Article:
1.23 0.50* 1.26 0.51* 1.25 0.55* 1.13 0.34* 1.29 0.61*
Number ossied
Sternum 6.00 0.00 5.87 0.26 6.00 0.00 5.98 0.05 5.99 0.02 5.85 0.33 5.96 0.08
Metacarpus 4.00 0.00 3.88 0.29 4.00 0.00 4.00 0.00 4.00 0.00 4.00 0.00 4.00 0.00
Anterior phalanx 4.00 0.00 3.08 1.42

3.98 0.05* 3.97 0.08* 3.90 0.25 4.00 0.01* 3.97 0.06*
Metatarsus 4.98 0.01 4.56 0.39

4.84 0.16 4.91 0.13* 4.89 0.17* 4.81 0.32 4.77 0.14
Posterior phalanx 4.95 0.02 2.99 2.09

4.56 0.38* 4.51 0.47* 4.42 0.63* 4.76 0.34* 4.58 0.33*
Caudal vertebrae 6.30 0.21 3.67 0.91

5.15 0.79* 4.68 0.48 4.84 1.13 4.37 0.83 4.38 0.73
Note. NAC(75) LPS, pretreatment with NAC (50 plus 25 mg/kg) before LPS (lg/kg); NAC(300) LPS, pretreatment with NAC (200 plus 100 mg/kg)
before LPS (lg/kg); NAC(300) BSO LPS, pretreatment with NAC (200 plus 100 mg/kg) plus BSO (100 plus 100 mg/kg) before LPS (lg/kg); LPS NAC
(75), posttreatment with NAC (50 plus 25 mg/kg) after LPS (lg/kg); LPS NAC(300), posttreatment with NAC (200 plus 100 mg/kg) after LPS (lg/kg);
Numbers of litters in each group were presented in parentheses.
a
Supraoccipital bone scores: 1 well ossied, 4 completely unossied.

Signicantly different from control, p < 0.05.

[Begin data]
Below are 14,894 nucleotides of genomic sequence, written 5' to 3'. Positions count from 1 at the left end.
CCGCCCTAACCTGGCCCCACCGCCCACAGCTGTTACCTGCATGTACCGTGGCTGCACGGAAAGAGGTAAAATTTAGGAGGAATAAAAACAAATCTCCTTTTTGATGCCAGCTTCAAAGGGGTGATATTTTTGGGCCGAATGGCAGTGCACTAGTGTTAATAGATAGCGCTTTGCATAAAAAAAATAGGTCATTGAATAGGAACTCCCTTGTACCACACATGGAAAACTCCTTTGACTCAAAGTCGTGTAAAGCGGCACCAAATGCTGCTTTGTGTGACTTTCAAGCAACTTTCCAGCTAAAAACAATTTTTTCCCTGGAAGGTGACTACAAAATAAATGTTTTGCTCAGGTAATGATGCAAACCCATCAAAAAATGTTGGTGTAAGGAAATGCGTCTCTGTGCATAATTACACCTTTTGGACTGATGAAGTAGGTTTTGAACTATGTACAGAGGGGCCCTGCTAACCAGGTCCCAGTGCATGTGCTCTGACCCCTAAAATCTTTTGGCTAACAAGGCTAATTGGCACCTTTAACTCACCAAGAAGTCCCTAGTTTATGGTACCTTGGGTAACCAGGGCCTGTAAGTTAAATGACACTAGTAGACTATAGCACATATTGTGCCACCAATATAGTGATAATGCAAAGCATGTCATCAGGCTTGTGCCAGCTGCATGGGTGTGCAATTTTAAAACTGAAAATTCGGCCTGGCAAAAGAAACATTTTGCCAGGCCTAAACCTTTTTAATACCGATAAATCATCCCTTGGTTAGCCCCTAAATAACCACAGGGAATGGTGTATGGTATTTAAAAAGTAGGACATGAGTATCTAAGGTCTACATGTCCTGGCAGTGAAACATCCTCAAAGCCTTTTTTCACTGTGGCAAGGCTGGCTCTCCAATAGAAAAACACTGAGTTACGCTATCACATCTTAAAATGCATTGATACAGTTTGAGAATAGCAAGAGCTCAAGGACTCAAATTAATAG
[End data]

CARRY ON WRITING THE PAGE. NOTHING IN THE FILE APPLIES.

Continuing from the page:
*Signicantly different from LPS group, p < 0.05.
LPS-INDUCED FETAL GROWTH RETARDATION 529

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FIG. 3. The effects of NAC on LPS-induced lipid peroxidation. The
pregnant mice were administered with LPS and NAC as described in Materials
and Methods. The pregnant mice were sacriced at 6 h after LPS treatment.
Maternal liver and placenta were excised for TBARS measurement. Data were
expressed as means SEMof twelve mice in each point. p <0.05 as compared
with control group. *p < 0.05 vs. LPS-treated control.
FIG. 4. The effects of NAC on GSH content. The pregnant mice were
administered with LPS and NAC as described in Materials and Methods. The
pregnant mice were sacriced at 6 h after LPS treatment. Maternal liver and
placenta were excised for GSH measurement. Data were expressed as means
SEM (n 12). p < 0.05 as compared with control group. *p < 0.05 as
compared with LPS-treated group.
530 XU ET AL.